Our Attorneys Will Help You With Questions About Georgia Wills and Trusts and Other Probate Concerns.

georgia wills and trustsProbate (more properly called estate administration) has to do with the legal process that takes place after a loved one passes away. The law covers a broad range of processes including:

  • Who will manage the estate;
  • Identifying what assets and debts the deceased left behind, and determining which ones belong in the probate process and which do not;
  • How the value of the estate’s assets, debts and taxes should be calculated;
  • The process of distributing the estate’s property to creditors, heirs and beneficiaries based on the instructions that the deceased left in his or her will, if there is one, based on Georgia law.

If your loved one left a will, an executor will administer the estate. If he or she died intestate (without a will), the probate court will appoint an administrator to represent the estate.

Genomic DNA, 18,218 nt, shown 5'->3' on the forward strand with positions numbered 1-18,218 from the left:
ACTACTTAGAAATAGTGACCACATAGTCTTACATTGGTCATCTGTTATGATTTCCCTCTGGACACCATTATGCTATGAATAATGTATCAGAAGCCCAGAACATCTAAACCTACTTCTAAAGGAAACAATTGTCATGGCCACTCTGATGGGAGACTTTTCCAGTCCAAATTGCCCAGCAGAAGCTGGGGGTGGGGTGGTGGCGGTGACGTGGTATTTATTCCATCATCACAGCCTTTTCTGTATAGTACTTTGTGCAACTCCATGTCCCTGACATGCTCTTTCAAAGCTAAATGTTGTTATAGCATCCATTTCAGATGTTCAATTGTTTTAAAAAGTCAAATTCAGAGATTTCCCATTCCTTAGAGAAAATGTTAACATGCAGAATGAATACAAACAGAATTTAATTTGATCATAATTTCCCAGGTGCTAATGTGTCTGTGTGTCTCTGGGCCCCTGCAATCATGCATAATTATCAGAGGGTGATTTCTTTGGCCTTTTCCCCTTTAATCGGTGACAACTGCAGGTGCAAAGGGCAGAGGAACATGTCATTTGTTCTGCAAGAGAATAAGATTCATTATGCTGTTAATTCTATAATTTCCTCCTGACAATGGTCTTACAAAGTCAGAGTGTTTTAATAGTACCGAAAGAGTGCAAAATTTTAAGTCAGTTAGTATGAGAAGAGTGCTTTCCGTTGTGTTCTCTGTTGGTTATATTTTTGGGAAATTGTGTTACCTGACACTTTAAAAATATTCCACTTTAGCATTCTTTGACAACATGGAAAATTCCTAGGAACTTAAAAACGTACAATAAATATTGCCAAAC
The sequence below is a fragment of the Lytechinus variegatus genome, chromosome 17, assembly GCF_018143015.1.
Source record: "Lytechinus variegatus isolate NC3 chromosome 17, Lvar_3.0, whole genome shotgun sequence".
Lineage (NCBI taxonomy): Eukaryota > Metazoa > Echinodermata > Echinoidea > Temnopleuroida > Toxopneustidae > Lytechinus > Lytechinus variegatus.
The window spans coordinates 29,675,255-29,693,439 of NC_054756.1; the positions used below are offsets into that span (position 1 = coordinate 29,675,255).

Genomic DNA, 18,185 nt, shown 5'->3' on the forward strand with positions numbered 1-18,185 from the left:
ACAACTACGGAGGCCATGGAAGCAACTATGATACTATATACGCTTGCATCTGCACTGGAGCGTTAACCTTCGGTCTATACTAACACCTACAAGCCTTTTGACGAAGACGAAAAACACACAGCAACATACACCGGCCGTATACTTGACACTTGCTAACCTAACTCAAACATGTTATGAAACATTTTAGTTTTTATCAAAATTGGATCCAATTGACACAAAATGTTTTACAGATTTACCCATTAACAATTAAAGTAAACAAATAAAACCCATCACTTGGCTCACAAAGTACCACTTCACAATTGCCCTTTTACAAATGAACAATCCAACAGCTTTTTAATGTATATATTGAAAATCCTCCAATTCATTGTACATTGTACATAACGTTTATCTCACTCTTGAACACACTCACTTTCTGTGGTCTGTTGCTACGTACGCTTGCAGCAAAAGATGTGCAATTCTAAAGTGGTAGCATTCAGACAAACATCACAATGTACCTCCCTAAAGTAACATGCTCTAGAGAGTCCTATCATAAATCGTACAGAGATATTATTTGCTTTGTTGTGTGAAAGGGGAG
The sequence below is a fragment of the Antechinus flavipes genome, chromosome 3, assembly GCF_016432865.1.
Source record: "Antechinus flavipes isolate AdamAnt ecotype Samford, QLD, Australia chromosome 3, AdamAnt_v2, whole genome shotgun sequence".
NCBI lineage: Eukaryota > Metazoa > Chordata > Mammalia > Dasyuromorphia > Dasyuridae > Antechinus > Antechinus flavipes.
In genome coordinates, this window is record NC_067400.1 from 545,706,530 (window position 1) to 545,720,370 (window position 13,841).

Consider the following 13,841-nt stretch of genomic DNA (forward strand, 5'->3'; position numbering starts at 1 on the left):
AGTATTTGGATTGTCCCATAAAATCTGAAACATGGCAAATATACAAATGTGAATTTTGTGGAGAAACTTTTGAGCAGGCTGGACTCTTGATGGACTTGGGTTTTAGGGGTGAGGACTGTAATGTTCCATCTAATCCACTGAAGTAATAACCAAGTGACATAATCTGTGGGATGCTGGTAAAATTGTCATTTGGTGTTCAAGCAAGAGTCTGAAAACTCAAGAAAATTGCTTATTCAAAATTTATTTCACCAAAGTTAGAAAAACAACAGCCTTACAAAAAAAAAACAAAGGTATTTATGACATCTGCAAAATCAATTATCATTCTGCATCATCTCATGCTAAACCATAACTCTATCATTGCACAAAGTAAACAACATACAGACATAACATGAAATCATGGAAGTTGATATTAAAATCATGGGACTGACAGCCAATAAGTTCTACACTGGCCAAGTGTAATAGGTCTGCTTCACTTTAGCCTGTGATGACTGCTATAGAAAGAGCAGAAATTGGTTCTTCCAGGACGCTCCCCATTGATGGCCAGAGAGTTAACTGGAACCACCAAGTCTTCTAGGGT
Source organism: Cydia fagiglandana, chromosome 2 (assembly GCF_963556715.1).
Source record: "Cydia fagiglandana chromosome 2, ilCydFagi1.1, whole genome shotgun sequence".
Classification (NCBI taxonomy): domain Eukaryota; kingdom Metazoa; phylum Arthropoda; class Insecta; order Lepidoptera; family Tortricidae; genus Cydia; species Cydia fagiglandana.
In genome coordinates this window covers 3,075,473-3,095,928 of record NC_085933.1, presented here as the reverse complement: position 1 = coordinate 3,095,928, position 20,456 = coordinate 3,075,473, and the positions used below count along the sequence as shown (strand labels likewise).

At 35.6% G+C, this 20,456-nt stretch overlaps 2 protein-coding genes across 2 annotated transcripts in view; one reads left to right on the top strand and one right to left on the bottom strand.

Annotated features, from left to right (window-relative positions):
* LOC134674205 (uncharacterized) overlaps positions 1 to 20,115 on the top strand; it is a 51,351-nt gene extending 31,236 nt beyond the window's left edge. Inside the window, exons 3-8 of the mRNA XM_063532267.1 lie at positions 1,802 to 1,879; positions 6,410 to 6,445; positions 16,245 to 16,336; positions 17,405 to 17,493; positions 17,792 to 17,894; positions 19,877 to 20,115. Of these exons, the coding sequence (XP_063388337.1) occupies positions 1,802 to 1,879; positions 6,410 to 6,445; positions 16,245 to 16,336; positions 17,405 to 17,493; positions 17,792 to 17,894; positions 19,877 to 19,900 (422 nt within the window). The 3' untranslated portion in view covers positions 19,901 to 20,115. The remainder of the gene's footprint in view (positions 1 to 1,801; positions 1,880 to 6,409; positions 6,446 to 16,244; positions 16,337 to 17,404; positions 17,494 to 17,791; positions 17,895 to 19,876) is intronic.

Beneficiaries are people and institutions named in the will to receive property. If your loved one did not have a will, the property and assets will be given to heirs — people who, under Georgia law, are eligible to inherit the estate.

Basic Overview of the Process

Probate cases can vary widely depending on factors such as the size and diversity of the estate; the number of creditors, heirs and beneficiaries; and the existence of disputes. Every estate, however large or small, will go through the same 3 basic phases:

1) Appointment.

The goal in this phase is to get someone appointed by the court to represent and manage the estate as an administrator or executor.

2) Administration.

During this phase, the majority of the work of managing the estate is done.

3) Discharge.

The goal of this phase is to close the estate and ensure that the executor or administrator is protected from liability for things that happened while the estate was being administered.